Hazard identification. Hazard identification is the process of determining whether exposure to an agent can increase the incidence of a particular health condition. Aflatoxin exposure is associated with an increase in incidence of HCC in humans and sensitive animal species (Groopman et al. 2008); in fact, IARC has classified AFB1 naturally occurring mixes of aflatoxins as a Group 1 carcinogen (IARC 2002).
Dose–response analysis. This second risk assessment step involves characterizing the relationship between the dose of an agent—in this case, aflatoxin—and incidence of HCC. Because of the synergistic impact of aflatoxin and HBV in inducing HCC, the assessment must be done separately for populations with and without chronic HBV infection. Although chronic HCV infection may also have synergistic effects with aflatoxin in inducing HCC, we did not include this effect in the analyses for three reasons: a) there is much less overlap worldwide between aflatoxin and HCV exposures in general; b) chronic HCV infection usually occurs later in life, whereas chronic HBV infection occurs much earlier, thus the time of overlapped exposure is less significant for aflatoxin and HCV (Groopman J, personal communication); and c) much less is known about the quantitative relationship of aflatoxin and HCV in inducing HCC.
For cancer risk assessment, it is traditionally assumed that there is no threshold of exposure to a carcinogen below which there is no observable adverse effect (National Research Council 2008). Cancer potency factors are estimated from the slope of the dose–response relationship, which is assumed to be linear, between doses of the carcinogen and cancer incidence in a population. The IPSC/WHO aflatoxin risk assessment selected two different cancer potency factors for aflatoxin: 0.01 cases/100,000/year/nanogram/kilogram body weight per day aflatoxin exposure for individuals without chronic HBV infection, and 0.30 corresponding cases for individuals with chronic HBV infection. This was based on one cohort study that estimated cancer potency in individuals positive for the HBV surface antigen (HBsAg; a biomarker of chronic HBV infection) and in HBsAg-negative individuals (Yeh et al. 1989), as well as other human studies that assessed cancer potency among either HBsAg-positive or HBsAg-negative individuals. We used these same potency factors for this risk assessment. Because only one of the studies (Yeh et al. 1989) specifically assessed cancer potency in both cohorts, considerable uncertainty may be associated with these potency factors. However, several epidemiological studies confirm that aflatoxin’s cancer potency is about 30 times greater among HBV-positive than among HBV-negative individuals (Kirk et al. 2005, Ok et al. 2007; Qian et al. 1994).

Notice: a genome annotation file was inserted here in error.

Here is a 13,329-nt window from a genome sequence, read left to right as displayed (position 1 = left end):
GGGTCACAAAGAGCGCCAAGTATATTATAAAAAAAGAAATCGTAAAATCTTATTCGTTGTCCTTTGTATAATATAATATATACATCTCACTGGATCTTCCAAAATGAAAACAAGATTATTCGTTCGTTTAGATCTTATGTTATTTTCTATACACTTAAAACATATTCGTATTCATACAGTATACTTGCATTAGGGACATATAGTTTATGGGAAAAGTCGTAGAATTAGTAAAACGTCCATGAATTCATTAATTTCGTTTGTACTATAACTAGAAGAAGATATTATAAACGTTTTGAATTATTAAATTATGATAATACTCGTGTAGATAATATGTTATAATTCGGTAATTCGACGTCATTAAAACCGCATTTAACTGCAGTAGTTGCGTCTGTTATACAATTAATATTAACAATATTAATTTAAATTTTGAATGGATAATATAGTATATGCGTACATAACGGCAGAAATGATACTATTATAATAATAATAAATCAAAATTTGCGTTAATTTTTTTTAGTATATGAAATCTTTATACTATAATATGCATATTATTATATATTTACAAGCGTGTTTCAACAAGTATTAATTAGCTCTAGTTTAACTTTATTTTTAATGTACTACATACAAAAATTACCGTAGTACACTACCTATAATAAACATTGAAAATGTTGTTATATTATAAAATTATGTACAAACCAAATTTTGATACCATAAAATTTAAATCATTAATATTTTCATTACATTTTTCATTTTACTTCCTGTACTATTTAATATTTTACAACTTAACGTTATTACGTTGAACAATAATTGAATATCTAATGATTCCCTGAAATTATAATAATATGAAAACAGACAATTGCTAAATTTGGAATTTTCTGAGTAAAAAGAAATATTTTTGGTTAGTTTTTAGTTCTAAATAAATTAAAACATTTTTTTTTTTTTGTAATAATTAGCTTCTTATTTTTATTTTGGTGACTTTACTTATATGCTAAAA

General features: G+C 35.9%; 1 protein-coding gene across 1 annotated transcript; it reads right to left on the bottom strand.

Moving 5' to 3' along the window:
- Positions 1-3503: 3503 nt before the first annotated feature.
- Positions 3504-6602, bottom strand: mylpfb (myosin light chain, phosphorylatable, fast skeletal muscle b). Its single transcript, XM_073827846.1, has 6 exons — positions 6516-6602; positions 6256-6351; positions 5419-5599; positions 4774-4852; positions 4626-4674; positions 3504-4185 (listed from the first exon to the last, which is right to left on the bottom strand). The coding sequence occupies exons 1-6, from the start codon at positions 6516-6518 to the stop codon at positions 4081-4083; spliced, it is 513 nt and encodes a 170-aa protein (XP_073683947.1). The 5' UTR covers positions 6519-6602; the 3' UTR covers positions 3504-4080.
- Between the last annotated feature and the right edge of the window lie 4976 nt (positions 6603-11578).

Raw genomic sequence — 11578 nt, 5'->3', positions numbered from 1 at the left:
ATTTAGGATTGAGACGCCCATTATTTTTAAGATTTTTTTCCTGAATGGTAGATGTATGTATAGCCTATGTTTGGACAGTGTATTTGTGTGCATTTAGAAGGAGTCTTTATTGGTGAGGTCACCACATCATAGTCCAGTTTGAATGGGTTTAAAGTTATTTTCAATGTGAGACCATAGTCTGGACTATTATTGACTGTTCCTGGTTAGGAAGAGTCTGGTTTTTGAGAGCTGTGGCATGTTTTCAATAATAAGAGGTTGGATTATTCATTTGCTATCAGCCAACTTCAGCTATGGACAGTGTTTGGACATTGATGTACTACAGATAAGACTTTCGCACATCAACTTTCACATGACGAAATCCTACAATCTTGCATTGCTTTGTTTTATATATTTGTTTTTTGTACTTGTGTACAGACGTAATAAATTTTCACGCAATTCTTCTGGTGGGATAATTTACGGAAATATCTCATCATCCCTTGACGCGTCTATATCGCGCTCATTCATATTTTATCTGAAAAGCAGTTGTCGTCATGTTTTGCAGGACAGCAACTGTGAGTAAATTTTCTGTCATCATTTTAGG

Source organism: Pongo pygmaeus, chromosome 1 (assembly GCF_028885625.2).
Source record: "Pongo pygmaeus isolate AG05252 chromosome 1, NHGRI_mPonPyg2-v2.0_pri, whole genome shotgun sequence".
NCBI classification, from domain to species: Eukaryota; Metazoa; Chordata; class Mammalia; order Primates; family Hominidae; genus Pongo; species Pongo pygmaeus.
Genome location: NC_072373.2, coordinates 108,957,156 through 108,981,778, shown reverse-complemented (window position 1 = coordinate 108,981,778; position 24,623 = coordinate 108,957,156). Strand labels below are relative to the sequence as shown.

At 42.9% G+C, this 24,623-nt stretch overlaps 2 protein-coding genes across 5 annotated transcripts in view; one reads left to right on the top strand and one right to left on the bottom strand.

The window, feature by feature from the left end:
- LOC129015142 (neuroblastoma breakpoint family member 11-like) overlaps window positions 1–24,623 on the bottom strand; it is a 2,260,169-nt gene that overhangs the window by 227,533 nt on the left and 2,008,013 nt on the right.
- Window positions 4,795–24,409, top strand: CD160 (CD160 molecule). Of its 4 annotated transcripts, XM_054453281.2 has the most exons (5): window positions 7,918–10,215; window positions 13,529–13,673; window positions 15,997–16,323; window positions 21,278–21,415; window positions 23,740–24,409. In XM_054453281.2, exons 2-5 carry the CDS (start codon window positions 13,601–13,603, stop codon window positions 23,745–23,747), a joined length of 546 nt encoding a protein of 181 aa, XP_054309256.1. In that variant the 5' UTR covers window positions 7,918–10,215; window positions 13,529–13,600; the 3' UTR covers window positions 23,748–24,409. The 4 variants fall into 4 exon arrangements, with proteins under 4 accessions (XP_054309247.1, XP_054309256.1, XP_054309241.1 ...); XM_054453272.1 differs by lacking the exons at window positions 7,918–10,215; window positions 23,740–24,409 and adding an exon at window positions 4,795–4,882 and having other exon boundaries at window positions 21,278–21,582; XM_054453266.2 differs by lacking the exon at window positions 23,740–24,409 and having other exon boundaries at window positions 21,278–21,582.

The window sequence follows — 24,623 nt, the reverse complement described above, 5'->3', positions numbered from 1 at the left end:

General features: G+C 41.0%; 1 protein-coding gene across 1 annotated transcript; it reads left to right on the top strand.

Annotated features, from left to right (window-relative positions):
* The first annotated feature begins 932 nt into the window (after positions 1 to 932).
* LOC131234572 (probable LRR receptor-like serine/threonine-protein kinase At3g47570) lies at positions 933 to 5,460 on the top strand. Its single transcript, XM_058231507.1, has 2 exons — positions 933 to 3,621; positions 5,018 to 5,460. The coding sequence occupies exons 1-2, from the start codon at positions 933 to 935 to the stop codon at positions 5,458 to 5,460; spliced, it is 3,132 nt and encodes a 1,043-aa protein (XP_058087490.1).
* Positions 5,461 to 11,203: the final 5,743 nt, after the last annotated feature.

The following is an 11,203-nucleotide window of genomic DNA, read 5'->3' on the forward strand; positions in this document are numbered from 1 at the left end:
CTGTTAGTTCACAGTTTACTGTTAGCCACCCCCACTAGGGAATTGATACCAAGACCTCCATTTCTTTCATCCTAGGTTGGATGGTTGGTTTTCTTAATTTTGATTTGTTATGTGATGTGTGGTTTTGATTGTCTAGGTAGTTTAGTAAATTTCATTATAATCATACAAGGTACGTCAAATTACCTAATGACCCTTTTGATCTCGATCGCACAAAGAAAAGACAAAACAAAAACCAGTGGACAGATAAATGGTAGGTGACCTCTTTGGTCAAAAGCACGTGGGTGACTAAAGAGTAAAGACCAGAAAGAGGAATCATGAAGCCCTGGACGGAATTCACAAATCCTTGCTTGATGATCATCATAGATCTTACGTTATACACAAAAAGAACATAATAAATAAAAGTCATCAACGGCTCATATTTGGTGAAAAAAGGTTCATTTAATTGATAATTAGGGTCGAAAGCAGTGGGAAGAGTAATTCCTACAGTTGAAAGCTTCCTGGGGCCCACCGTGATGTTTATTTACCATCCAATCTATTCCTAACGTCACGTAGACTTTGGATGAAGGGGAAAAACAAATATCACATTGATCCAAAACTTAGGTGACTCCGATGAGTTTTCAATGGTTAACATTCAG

Exposure assessment. Exposure assessment involves estimating the intensity, frequency, and duration of human exposures to a toxic agent. Specifically, we sought to determine how individuals’ exposure to aflatoxin increases their risk of HCC. Aflatoxin exposure is a function not only of aflatoxin concentrations in maize and nuts but also of how much of these foodstuffs individuals consume in different parts of the world.
Aflatoxin exposure assessment has evolved significantly over the past two decades, largely due to the characterization of biomarkers for both aflatoxin exposure and effect (Groopman et al. 2005, 2008). Before these biomarkers, the primary way to estimate aflatoxin exposure was to observe how much maize and nuts people consumed on average and to measure or assume aflatoxin levels in these foods. By measuring biomarkers such as aflatoxin–albumin adducts in serum or aflatoxin-N7-guanine in urine, it is possible to improve estimations of aflatoxin exposure and how much has been biotransformed to increase cancer risk (Groopman et al. 2008).